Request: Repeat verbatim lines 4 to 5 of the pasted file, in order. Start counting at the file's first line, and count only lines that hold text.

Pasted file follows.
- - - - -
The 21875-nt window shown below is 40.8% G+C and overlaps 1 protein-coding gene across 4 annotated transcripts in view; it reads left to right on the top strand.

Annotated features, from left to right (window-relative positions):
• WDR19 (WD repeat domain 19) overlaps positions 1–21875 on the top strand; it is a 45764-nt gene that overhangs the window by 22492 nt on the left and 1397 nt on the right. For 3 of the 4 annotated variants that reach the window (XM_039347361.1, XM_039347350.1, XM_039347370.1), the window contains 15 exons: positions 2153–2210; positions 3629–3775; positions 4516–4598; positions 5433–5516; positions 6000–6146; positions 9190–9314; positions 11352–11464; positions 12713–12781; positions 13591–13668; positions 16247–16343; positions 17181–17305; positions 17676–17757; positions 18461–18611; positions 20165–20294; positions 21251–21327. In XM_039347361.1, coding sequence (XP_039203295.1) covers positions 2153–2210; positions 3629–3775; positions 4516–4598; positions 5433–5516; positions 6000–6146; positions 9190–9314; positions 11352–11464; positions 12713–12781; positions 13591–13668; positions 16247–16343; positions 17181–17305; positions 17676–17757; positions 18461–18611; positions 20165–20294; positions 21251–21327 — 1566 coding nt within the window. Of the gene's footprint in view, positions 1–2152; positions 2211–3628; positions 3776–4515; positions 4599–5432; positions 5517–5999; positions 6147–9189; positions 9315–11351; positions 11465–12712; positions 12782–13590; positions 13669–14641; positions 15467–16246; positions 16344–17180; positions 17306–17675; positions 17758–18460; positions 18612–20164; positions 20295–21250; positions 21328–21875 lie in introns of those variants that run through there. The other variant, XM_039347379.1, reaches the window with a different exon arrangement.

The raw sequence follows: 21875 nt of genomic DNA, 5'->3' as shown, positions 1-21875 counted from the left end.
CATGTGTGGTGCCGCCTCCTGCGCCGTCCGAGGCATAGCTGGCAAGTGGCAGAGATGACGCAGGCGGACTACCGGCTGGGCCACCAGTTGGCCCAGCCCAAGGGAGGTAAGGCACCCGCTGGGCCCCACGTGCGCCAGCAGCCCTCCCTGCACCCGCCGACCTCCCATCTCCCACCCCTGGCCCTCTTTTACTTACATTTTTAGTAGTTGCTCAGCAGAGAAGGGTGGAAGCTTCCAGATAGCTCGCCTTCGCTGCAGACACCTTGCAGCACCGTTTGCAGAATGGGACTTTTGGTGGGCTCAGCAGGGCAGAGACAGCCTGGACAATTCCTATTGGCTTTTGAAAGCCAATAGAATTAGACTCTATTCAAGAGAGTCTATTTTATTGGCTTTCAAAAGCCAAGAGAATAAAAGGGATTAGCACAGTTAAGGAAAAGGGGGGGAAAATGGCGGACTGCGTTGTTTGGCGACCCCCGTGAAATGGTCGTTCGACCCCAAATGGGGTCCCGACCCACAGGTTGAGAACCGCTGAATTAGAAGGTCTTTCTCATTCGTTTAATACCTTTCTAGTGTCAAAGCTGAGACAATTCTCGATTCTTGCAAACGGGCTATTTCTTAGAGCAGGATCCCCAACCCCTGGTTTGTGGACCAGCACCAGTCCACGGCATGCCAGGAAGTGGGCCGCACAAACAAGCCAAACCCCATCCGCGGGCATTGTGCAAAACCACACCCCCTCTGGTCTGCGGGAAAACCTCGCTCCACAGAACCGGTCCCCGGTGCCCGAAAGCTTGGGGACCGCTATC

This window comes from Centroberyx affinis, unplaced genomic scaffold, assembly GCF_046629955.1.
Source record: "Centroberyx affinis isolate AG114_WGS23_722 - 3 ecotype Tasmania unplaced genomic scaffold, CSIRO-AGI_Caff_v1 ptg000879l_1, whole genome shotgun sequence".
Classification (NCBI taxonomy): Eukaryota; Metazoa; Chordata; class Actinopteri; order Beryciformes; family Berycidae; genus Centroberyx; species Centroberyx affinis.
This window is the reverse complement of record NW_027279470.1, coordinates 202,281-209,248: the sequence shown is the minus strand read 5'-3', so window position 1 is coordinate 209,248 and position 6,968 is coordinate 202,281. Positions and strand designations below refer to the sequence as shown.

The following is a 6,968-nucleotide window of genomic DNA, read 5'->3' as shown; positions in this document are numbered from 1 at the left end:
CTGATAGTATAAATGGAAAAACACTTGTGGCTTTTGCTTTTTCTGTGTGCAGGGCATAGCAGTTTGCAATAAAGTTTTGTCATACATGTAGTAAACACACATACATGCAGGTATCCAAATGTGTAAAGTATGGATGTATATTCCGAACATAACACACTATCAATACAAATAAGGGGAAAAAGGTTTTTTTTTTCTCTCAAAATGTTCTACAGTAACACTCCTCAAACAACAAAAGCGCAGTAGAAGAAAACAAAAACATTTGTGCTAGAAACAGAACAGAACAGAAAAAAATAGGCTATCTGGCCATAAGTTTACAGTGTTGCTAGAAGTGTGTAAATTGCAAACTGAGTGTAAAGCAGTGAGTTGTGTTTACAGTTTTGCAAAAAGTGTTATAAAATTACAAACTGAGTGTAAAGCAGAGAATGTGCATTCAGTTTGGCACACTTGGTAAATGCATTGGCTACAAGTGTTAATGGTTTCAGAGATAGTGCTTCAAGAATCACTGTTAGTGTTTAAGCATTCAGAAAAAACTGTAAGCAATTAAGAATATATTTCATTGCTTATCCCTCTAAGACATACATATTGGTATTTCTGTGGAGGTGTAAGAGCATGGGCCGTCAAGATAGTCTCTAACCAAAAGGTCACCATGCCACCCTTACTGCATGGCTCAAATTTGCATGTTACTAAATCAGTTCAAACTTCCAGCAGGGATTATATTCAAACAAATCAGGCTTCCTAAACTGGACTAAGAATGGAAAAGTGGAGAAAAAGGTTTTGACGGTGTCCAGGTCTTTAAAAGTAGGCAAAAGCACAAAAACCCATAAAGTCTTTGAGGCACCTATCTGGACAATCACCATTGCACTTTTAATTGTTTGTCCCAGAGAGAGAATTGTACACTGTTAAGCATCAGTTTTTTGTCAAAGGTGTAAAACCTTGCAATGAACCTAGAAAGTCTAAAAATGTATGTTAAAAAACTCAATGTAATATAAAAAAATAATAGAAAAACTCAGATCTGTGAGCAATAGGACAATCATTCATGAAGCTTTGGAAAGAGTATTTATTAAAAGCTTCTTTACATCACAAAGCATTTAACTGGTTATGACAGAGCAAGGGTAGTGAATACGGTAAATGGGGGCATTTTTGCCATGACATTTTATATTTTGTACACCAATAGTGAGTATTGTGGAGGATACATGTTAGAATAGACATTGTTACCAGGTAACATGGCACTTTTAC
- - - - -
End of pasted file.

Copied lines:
The raw sequence follows: 21875 nt of genomic DNA, 5'->3' as shown, positions 1-21875 counted from the left end.
CATGTGTGGTGCCGCCTCCTGCGCCGTCCGAGGCATAGCTGGCAAGTGGCAGAGATGACGCAGGCGGACTACCGGCTGGGCCACCAGTTGGCCCAGCCCAAGGGAGGTAAGGCACCCGCTGGGCCCCACGTGCGCCAGCAGCCCTCCCTGCACCCGCCGACCTCCCATCTCCCACCCCTGGCCCTCTTTTACTTACATTTTTAGTAGTTGCTCAGCAGAGAAGGGTGGAAGCTTCCAGATAGCTCGCCTTCGCTGCAGACACCTTGCAGCACCGTTTGCAGAATGGGACTTTTGGTGGGCTCAGCAGGGCAGAGACAGCCTGGACAATTCCTATTGGCTTTTGAAAGCCAATAGAATTAGACTCTATTCAAGAGAGTCTATTTTATTGGCTTTCAAAAGCCAAGAGAATAAAAGGGATTAGCACAGTTAAGGAAAAGGGGGGGAAAATGGCGGACTGCGTTGTTTGGCGACCCCCGTGAAATGGTCGTTCGACCCCAAATGGGGTCCCGACCCACAGGTTGAGAACCGCTGAATTAGAAGGTCTTTCTCATTCGTTTAATACCTTTCTAGTGTCAAAGCTGAGACAATTCTCGATTCTTGCAAACGGGCTATTTCTTAGAGCAGGATCCCCAACCCCTGGTTTGTGGACCAGCACCAGTCCACGGCATGCCAGGAAGTGGGCCGCACAAACAAGCCAAACCCCATCCGCGGGCATTGTGCAAAACCACACCCCCTCTGGTCTGCGGGAAAACCTCGCTCCACAGAACCGGTCCCCGGTGCCCGAAAGCTTGGGGACCGCTATC